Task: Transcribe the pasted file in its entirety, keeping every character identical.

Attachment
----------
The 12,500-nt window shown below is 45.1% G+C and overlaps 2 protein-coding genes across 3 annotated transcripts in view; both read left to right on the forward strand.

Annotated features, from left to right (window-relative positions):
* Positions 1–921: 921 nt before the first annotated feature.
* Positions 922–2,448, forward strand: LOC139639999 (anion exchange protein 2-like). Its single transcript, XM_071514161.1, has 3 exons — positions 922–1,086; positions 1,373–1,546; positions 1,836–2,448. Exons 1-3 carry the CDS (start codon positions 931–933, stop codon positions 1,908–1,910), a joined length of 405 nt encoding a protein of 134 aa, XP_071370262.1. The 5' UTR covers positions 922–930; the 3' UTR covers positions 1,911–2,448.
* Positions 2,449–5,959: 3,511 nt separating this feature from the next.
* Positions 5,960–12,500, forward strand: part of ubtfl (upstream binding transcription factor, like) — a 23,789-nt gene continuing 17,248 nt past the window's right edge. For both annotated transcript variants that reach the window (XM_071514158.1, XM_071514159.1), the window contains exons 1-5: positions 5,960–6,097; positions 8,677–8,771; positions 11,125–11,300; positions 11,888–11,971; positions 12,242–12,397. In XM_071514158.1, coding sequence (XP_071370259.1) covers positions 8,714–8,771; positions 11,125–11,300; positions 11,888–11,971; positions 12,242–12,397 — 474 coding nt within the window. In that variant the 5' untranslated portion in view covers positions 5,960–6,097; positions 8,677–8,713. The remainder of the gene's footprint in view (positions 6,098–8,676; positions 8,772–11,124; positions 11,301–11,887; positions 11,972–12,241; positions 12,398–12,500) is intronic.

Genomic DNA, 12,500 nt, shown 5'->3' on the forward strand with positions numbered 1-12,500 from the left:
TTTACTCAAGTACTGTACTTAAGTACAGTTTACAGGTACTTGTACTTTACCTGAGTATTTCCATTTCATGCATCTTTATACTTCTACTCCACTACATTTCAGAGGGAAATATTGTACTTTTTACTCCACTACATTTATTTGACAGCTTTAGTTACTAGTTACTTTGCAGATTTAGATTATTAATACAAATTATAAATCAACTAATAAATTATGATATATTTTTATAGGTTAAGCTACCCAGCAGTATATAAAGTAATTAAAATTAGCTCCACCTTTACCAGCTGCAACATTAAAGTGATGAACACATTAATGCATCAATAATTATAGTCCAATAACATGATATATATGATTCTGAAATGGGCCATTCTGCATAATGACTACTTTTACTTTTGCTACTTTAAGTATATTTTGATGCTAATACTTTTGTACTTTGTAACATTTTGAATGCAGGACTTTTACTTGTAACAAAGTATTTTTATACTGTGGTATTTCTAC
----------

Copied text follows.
The 12,500-nt window shown below is 45.1% G+C and overlaps 2 protein-coding genes across 3 annotated transcripts in view; both read left to right on the forward strand.

Annotated features, from left to right (window-relative positions):
* Positions 1–921: 921 nt before the first annotated feature.
* Positions 922–2,448, forward strand: LOC139639999 (anion exchange protein 2-like). Its single transcript, XM_071514161.1, has 3 exons — positions 922–1,086; positions 1,373–1,546; positions 1,836–2,448. Exons 1-3 carry the CDS (start codon positions 931–933, stop codon positions 1,908–1,910), a joined length of 405 nt encoding a protein of 134 aa, XP_071370262.1. The 5' UTR covers positions 922–930; the 3' UTR covers positions 1,911–2,448.
* Positions 2,449–5,959: 3,511 nt separating this feature from the next.
* Positions 5,960–12,500, forward strand: part of ubtfl (upstream binding transcription factor, like) — a 23,789-nt gene continuing 17,248 nt past the window's right edge. For both annotated transcript variants that reach the window (XM_071514158.1, XM_071514159.1), the window contains exons 1-5: positions 5,960–6,097; positions 8,677–8,771; positions 11,125–11,300; positions 11,888–11,971; positions 12,242–12,397. In XM_071514158.1, coding sequence (XP_071370259.1) covers positions 8,714–8,771; positions 11,125–11,300; positions 11,888–11,971; positions 12,242–12,397 — 474 coding nt within the window. In that variant the 5' untranslated portion in view covers positions 5,960–6,097; positions 8,677–8,713. The remainder of the gene's footprint in view (positions 6,098–8,676; positions 8,772–11,124; positions 11,301–11,887; positions 11,972–12,241; positions 12,398–12,500) is intronic.

Genomic DNA, 12,500 nt, shown 5'->3' on the forward strand with positions numbered 1-12,500 from the left:
TTTACTCAAGTACTGTACTTAAGTACAGTTTACAGGTACTTGTACTTTACCTGAGTATTTCCATTTCATGCATCTTTATACTTCTACTCCACTACATTTCAGAGGGAAATATTGTACTTTTTACTCCACTACATTTATTTGACAGCTTTAGTTACTAGTTACTTTGCAGATTTAGATTATTAATACAAATTATAAATCAACTAATAAATTATGATATATTTTTATAGGTTAAGCTACCCAGCAGTATATAAAGTAATTAAAATTAGCTCCACCTTTACCAGCTGCAACATTAAAGTGATGAACACATTAATGCATCAATAATTATAGTCCAATAACATGATATATATGATTCTGAAATGGGCCATTCTGCATAATGACTACTTTTACTTTTGCTACTTTAAGTATATTTTGATGCTAATACTTTTGTACTTTGTAACATTTTGAATGCAGGACTTTTACTTGTAACAAAGTATTTTTATACTGTGGTATTTCTAC